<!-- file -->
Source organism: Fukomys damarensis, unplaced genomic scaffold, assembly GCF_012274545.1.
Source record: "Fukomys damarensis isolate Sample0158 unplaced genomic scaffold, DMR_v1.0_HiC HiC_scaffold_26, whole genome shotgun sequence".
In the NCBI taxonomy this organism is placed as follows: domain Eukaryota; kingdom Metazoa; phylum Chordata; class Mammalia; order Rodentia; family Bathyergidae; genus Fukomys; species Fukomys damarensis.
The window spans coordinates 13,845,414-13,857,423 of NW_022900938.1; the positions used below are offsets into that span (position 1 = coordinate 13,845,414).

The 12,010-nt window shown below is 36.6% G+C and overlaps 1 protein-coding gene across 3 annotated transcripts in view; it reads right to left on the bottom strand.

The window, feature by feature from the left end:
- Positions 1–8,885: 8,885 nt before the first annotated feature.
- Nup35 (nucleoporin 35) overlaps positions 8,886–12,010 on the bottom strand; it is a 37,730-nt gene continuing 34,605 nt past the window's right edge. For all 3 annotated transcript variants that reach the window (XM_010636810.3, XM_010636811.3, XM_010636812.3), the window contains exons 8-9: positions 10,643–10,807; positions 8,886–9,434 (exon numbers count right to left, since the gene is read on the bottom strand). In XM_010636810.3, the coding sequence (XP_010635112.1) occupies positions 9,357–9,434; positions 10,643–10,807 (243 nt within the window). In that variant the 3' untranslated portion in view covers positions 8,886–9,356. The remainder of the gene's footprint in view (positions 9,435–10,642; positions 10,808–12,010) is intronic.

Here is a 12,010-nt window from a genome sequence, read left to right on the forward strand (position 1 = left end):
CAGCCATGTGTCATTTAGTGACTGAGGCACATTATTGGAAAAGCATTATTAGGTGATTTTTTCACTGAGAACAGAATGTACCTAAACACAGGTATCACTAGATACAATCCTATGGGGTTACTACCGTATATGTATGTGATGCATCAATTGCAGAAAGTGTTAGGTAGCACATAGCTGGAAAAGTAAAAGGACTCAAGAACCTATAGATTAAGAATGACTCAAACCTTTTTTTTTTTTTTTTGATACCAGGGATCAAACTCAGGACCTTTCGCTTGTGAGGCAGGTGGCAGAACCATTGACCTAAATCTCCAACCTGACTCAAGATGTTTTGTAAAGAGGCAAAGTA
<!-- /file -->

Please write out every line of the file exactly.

Source organism: Fukomys damarensis, unplaced genomic scaffold, assembly GCF_012274545.1.
Source record: "Fukomys damarensis isolate Sample0158 unplaced genomic scaffold, DMR_v1.0_HiC HiC_scaffold_26, whole genome shotgun sequence".
In the NCBI taxonomy this organism is placed as follows: domain Eukaryota; kingdom Metazoa; phylum Chordata; class Mammalia; order Rodentia; family Bathyergidae; genus Fukomys; species Fukomys damarensis.
The window spans coordinates 13,845,414-13,857,423 of NW_022900938.1; the positions used below are offsets into that span (position 1 = coordinate 13,845,414).

The 12,010-nt window shown below is 36.6% G+C and overlaps 1 protein-coding gene across 3 annotated transcripts in view; it reads right to left on the bottom strand.

The window, feature by feature from the left end:
- Positions 1–8,885: 8,885 nt before the first annotated feature.
- Nup35 (nucleoporin 35) overlaps positions 8,886–12,010 on the bottom strand; it is a 37,730-nt gene continuing 34,605 nt past the window's right edge. For all 3 annotated transcript variants that reach the window (XM_010636810.3, XM_010636811.3, XM_010636812.3), the window contains exons 8-9: positions 10,643–10,807; positions 8,886–9,434 (exon numbers count right to left, since the gene is read on the bottom strand). In XM_010636810.3, the coding sequence (XP_010635112.1) occupies positions 9,357–9,434; positions 10,643–10,807 (243 nt within the window). In that variant the 3' untranslated portion in view covers positions 8,886–9,356. The remainder of the gene's footprint in view (positions 9,435–10,642; positions 10,808–12,010) is intronic.

Here is a 12,010-nt window from a genome sequence, read left to right on the forward strand (position 1 = left end):
CAGCCATGTGTCATTTAGTGACTGAGGCACATTATTGGAAAAGCATTATTAGGTGATTTTTTCACTGAGAACAGAATGTACCTAAACACAGGTATCACTAGATACAATCCTATGGGGTTACTACCGTATATGTATGTGATGCATCAATTGCAGAAAGTGTTAGGTAGCACATAGCTGGAAAAGTAAAAGGACTCAAGAACCTATAGATTAAGAATGACTCAAACCTTTTTTTTTTTTTTTTGATACCAGGGATCAAACTCAGGACCTTTCGCTTGTGAGGCAGGTGGCAGAACCATTGACCTAAATCTCCAACCTGACTCAAGATGTTTTGTAAAGAGGCAAAGTA